Archaeologists have uncovered more than 2,000 ancient mummified ram heads slaughtered in tribute to legendary Egyptian pharaoh Ramesses II.
The heads were unearthed in Abydos near the temple of the ruler and are believed to be more than 2,000 years old.
Experts believe they were left there 1,000 years after Ramesses’ death in 1213 BC.
Abydos – about 435 kilometres (270 miles) south of Cairo – is one of Egypt’s major archaeological sites.
It was reportedly a necropolis for early ancient Egyptian royalty and a pilgrimage centre for the worship of the god Osiris.
Led by New York University’s Institute for the Study of the Ancient World, the mission also found mummified sheep, dogs, wild goats, cows, gazelles, and mongooses in the northern part of the temple.
They also found several statues, ancient tree remains, papyri, and leather garments on the site.
Authorities from Egypt’s Ministry of Tourism and Antiquities believe that the remains were left as offerings for Ramesses II 1,000 years after his death.
Commonly known as Ramesses the Great, the pharaoh reigned over Egypt for nearly seven decades, from 1304 to 1237 BC.
The ministry said in a statement obtained by Newsflash on 25th March: “The American archaeological mission affiliated with New York University, working in the area of the temple of King Ramesses II in Abydos, succeeded in uncovering more than 2,000 mummified rams’ heads dating back to the Ptolemaic era, in addition to a huge structure from the Sixth Dynasty.”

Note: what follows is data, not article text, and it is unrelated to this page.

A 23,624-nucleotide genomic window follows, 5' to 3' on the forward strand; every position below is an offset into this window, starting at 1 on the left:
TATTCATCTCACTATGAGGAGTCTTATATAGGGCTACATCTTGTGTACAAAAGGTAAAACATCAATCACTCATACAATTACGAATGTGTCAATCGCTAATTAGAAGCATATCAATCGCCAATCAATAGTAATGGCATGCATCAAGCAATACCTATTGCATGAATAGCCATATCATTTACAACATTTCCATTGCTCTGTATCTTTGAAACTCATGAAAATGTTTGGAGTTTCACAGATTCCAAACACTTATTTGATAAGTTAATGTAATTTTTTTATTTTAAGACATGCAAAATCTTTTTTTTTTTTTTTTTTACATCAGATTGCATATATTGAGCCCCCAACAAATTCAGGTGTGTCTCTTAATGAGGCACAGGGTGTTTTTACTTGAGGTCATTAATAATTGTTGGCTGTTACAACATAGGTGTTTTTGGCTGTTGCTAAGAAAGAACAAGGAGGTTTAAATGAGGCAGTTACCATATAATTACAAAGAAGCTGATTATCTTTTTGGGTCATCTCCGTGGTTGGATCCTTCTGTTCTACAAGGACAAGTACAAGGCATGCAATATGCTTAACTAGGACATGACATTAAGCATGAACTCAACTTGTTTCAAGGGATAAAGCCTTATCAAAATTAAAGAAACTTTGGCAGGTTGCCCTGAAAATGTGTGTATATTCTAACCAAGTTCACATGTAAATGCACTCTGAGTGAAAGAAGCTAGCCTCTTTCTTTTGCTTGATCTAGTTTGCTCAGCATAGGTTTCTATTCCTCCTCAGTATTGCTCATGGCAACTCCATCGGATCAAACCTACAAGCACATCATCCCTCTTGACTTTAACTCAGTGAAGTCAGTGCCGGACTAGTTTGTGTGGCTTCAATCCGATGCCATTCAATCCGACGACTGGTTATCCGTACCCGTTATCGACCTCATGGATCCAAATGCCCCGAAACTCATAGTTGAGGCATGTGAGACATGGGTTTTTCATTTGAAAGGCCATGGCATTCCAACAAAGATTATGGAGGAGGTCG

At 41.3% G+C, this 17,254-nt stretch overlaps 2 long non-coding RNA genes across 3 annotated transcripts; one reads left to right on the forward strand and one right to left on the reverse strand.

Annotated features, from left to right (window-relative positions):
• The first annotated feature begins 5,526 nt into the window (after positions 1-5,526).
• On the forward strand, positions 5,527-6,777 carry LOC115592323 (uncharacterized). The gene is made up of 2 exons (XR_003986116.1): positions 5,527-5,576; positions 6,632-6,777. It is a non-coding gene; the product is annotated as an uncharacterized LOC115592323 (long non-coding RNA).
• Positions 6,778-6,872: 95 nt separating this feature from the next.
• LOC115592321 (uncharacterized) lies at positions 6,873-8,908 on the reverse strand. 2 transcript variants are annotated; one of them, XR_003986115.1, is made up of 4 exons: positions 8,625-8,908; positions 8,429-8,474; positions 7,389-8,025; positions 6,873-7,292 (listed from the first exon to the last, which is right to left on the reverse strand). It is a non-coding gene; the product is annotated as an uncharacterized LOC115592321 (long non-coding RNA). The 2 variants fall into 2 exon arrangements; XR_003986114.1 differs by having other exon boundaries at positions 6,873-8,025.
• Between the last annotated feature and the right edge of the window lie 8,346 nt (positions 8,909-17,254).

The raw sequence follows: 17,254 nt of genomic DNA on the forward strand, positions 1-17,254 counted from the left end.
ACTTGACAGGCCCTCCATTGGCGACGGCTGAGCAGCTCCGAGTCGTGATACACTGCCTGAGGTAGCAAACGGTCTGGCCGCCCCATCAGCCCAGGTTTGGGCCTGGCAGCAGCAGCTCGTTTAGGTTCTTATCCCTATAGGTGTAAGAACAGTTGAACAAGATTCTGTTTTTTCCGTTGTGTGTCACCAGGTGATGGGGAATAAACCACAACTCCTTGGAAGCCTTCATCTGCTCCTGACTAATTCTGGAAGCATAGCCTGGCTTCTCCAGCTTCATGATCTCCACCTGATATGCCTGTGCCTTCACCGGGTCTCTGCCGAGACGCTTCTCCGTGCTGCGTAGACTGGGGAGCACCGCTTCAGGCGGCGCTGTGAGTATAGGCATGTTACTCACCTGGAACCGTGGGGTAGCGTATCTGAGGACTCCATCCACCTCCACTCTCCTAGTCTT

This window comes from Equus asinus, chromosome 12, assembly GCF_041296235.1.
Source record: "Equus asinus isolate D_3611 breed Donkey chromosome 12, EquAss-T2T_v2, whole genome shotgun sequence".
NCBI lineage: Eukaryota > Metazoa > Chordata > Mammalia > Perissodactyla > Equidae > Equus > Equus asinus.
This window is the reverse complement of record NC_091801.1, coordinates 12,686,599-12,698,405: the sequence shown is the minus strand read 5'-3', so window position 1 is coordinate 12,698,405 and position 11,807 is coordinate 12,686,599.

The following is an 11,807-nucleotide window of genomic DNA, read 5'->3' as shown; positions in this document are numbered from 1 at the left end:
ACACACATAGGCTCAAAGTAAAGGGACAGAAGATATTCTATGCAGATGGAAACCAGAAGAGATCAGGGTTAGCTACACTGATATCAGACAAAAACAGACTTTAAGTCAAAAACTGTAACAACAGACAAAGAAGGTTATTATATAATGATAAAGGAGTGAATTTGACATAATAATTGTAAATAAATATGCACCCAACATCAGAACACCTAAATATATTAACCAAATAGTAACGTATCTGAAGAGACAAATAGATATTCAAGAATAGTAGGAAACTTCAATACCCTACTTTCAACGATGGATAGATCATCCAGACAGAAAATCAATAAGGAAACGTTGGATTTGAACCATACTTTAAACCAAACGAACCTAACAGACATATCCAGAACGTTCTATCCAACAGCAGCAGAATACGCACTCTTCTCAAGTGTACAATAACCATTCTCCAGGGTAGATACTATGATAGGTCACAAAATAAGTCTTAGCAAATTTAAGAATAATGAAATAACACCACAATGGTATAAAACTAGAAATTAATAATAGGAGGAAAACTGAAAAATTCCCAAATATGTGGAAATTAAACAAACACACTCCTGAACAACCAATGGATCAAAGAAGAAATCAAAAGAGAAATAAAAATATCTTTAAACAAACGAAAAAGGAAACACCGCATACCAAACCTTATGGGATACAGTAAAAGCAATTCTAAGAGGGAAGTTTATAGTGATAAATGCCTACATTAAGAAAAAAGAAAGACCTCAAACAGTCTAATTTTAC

Head of the mission Sameh Iskander said that the five-metre-thick (16 feet) structure could help “re-establish the sense of the ancient landscape of Abydos before the construction of the Ramesses II temple.”
Egyptian officials claimed that the find will expand the current knowledge on the site over a period of more than two millennia up to the Ptolemaic period.
The Ptolemaic period spanned around three centuries until the Roman conquest in 30 BC.
The Ministry added: “The Mission will continue their excavation work on site to uncover more about the history of this site and study and document what has been uncovered during the current excavation season.”